We All Hate to be Alone

By Johnna Ferguson

This poem was  published in the first Segullah anthology, The Mother in Me, 2008. we all hate to be alone, oh my child. i feel your heart knock against my hand, your shrieks to my shushes, i am here, yours, so sleep in your little bed. you may let go of the world, it is here, …

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By Merrijane Rice

He’s full of cornered shelves, crammed cubbies, drawers ajar and spilling over— not quite fitting or filling his space. I want to shake him out— wipe away the dust, puzzle together a complete picture, display all his shining moments, matted and framed. He deposits life in sedimentary layers— slick seashells and broken stones, pencil stubs …

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Fault Lines

By Rosalyn Eves

I was in graduate school when I had my first child; I wrote my dissertation in snippets while he napped. School was logical, ordered. I knew the rules to the game and played it well. This parenthood was a new abyss for me. Some nights, I would sit up with my baby in those soft …

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When she wakes, rigid

By Elizabeth Cranford Garcia

Stroke her hair, and rock. Open the curtain—show her the flashing, the bright erasures of light, the careening trees, that suffocation, apocalypse, another plummet down the stairs into another tunnel, another muscled abandonment, bursting into the world again, her fists tight against her face. And when you say, That’s thunder It’s a loud noise believe …

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The Love of God

By Meg Conley

JULY 21, 2015 Hello, friends. I’ve been gone for a time. Gone from you and in some ways, gone from me. We moved while I was missing and I am finding myself in this new place. There is healing and there is hope in this little house. I’ll write more soon. But, for now, I’ll …

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Explaining Love

By Meghan Flinders

I can’t explain love to a dog. I come home to a fragmented couch, to yellowed and shredded upholstery. I sigh as the dog struts its win, sofa hanging damp from its jaw. I groan and let the dog stay. I can’t explain love to a child. I sang to my wailing babe whose snot …

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Crappy Birthday to You

By Shelah Miner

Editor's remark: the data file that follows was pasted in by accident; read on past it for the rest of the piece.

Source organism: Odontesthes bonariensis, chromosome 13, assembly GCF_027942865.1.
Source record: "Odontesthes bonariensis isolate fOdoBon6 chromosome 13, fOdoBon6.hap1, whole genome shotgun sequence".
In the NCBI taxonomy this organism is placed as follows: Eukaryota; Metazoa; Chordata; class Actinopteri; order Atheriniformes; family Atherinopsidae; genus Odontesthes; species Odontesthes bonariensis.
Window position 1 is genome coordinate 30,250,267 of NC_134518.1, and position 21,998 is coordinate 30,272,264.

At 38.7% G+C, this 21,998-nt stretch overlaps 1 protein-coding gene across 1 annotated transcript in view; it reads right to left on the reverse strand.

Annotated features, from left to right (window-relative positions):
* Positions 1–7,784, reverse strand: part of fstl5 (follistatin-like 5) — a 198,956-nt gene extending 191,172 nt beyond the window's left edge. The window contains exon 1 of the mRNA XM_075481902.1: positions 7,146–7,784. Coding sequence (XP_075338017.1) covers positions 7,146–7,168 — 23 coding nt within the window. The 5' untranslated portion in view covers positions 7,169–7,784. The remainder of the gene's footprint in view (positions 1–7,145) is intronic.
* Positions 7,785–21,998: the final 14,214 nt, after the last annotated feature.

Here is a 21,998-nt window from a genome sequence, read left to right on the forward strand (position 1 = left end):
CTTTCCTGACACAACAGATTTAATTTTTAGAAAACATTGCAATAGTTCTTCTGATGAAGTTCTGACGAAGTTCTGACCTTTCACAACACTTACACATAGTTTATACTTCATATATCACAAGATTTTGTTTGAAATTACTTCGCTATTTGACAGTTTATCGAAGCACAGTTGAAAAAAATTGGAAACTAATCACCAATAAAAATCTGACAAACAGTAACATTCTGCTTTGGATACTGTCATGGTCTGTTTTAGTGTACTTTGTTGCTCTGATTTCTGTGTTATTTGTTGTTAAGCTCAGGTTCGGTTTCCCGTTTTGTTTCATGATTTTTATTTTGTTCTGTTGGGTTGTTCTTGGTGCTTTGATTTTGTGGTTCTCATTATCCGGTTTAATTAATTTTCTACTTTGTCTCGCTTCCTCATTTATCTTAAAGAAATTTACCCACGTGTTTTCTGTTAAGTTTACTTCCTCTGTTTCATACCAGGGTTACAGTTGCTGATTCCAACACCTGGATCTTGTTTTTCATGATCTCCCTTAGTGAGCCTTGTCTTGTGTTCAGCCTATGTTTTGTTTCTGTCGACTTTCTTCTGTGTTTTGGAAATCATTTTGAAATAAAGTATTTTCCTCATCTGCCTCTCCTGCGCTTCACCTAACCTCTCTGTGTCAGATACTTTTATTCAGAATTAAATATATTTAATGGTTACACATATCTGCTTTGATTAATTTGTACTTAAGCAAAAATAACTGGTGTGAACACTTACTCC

A couple of months ago, my daughter Maren turned nine. We were going to be on a family vacation for the big day, so I threw her a birthday party that wrapped up with minutes to spare before we headed for the airport. On her birthday, she ate breakfast at a fancy restaurant where all of the waitstaff sang to her. She opened presents, including most of what she asked for and even a few things she didn’t know she wanted. Then she spent the day bodysurfing, paddleboarding, snorkeling, and building sandcastles with her brothers and sisters. She even rode a water slide. But when it got dark that evening, she clutched my hand as we walked along the beach path and sobbed. “We didn’t get to do everything I wanted,” she said through her tears. “We didn’t have shave ice. I miss my friends.”

My first reaction might be similar to what you’re thinking right now. “What a brat,” I thought. “I can’t believe she’s throwing a fit after she had this perfect day.”

We walked in silence for a while, and eventually the lightbulb went off in my brain. “You don’t want this day to end, do you?” She nodded and cried some more. “I don’t want to wait another whole year for my birthday.” I hugged her and we walked back to the hotel room, past the shuttered shave ice stand, and her tears subsided.

I get it. When I was a kid, my favorite day of the year was January 20th. I had to share Christmas with everyone I knew, but I got to be the center of attention on my birthday. My mom always went all out— homemade cake, treats for my class, beautifully wrapped presents and super creative parties. I never wanted my birthday to end.

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